The slice of 'Verse belonging to a certain Connor from Long Island. He's a SUNY Geneseo student, a writer, and a fan of: every geeky pursuit under the sun, beautiful works, science, politics, and other assorted oddities. Please enjoy this space where ideas and dreams converge. Welcome to the Fuckin' Multiverse. timelines are active.
Sheffield Park, Sussex, England
Amateur photographer Ben Andrew took this photograph of a deer grazing at sunrise in Richmond Park, Surrey. Ben, 29, from Hitchin, Hertfordshire who arrived at the park in the early hours while it was still dark said ‘I watched this Deer trot across my camera viewfinder hoping it would stop in front of the large tree, luckily it did and I got the shot! Picture: Ben Andrew/Solent News & Photo Agency
A snuff box from the 1860s in the shape of a shoe. Snuff (powdered tobacco which was inhaled through the nose) was popular in Britain from the 18th century onwards and was available in a wide variety of consistencies and flavourings such as floral and spiced. In the 19th century taking snuff was particularly fashionable amongst certain professionals who could not be seen to smoke, such as doctors, lawyers, judges and clergymen. Decorative snuff boxes were placed on the table at social gatherings so they could be easily passed around to guests. Many ornaments and gifts were made in the shape of shoes as they were associated with good luck.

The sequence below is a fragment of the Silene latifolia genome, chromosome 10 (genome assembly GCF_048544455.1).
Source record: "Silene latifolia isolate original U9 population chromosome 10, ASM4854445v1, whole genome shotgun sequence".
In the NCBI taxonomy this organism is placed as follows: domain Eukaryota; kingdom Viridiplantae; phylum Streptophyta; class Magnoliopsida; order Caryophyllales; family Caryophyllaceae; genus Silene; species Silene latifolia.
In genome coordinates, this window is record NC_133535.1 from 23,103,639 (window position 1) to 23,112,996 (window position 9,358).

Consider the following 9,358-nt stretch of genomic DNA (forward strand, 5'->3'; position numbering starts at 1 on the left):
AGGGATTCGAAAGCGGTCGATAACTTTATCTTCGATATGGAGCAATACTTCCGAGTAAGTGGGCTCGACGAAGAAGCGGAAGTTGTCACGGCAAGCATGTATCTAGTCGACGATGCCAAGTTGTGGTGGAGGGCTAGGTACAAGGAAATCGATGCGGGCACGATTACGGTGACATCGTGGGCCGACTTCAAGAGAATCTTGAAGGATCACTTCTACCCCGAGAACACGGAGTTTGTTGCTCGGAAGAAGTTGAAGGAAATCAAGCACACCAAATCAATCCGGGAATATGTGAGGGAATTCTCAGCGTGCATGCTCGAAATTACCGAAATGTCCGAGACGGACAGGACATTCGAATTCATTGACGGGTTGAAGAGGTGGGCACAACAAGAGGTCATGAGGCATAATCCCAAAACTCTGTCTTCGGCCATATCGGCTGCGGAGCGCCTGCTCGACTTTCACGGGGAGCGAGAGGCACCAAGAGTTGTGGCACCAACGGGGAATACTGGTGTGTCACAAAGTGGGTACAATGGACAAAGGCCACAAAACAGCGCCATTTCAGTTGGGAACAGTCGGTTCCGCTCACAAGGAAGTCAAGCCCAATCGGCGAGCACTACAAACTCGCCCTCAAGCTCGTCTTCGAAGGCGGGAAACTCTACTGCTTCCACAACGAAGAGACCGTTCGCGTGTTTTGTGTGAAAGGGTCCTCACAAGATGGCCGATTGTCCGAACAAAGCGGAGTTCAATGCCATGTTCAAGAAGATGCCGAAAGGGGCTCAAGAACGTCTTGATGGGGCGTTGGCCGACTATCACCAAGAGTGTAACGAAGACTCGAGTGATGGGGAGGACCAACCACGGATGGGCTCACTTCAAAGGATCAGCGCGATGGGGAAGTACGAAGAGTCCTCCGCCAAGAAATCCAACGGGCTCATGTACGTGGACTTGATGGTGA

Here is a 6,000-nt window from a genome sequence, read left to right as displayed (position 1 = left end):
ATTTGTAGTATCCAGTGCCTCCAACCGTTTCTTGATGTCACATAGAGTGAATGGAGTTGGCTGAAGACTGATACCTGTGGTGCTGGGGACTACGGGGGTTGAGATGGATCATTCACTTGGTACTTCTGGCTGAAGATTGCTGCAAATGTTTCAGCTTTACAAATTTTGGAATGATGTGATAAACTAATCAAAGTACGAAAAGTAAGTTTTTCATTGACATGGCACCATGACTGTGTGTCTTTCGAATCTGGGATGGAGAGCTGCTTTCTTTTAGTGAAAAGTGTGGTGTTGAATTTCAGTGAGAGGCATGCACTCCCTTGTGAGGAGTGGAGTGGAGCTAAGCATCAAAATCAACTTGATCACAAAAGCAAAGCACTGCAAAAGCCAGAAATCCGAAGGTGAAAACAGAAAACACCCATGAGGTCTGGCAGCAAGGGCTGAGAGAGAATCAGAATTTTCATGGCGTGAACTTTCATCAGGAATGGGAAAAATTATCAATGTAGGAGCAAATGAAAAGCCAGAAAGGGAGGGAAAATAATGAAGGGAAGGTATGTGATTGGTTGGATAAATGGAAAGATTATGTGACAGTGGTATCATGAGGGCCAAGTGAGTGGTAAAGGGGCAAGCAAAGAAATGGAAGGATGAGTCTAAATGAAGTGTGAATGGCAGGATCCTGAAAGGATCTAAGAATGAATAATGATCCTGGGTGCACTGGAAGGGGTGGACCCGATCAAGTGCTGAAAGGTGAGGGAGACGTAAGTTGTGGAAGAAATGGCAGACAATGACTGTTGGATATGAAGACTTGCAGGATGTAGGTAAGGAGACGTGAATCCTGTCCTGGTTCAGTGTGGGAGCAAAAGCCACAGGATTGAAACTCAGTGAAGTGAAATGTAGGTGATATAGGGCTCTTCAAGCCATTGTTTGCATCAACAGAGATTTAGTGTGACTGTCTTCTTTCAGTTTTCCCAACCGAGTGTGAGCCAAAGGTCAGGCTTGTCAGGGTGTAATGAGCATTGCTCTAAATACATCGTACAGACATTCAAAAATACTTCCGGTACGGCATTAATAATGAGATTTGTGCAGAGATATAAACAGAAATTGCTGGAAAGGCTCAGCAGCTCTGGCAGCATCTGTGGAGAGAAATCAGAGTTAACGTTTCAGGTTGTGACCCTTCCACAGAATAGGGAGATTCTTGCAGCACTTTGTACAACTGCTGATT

Puzzlewood is an ancient woodland site, near Coleford in the Forest of Dean, Gloucestershire, England. The site, covering 14 acres, shows evidence of open cast iron ore mining dating from the Roman period, and possibly earlier.
In 1848 some workmen, after moving a block of stone in the woods, found a small cavity in the rocks. In this cavity, hidden away, were three earthenware jars containing over 3,000 Roman coins. No-one knows why the coins were hidden away in the cliff face nor by whom.
J. R. R. Tolkien, a frequent visitor to the Forest of Dean, may have visited Puzzlewood, and many believe Puzzlewood was the inspiration for the fabled forests of Middle-earth, such as the Old Forest, Mirkwood, Fangorn or Lothlórien contained within The Lord of the Rings. J.K Rowling is also said to have visited Puzzlewood, and it may have been this that influenced her idea of The Forbidden Forest in the Harry Potter books.
Not all those who wander are lost.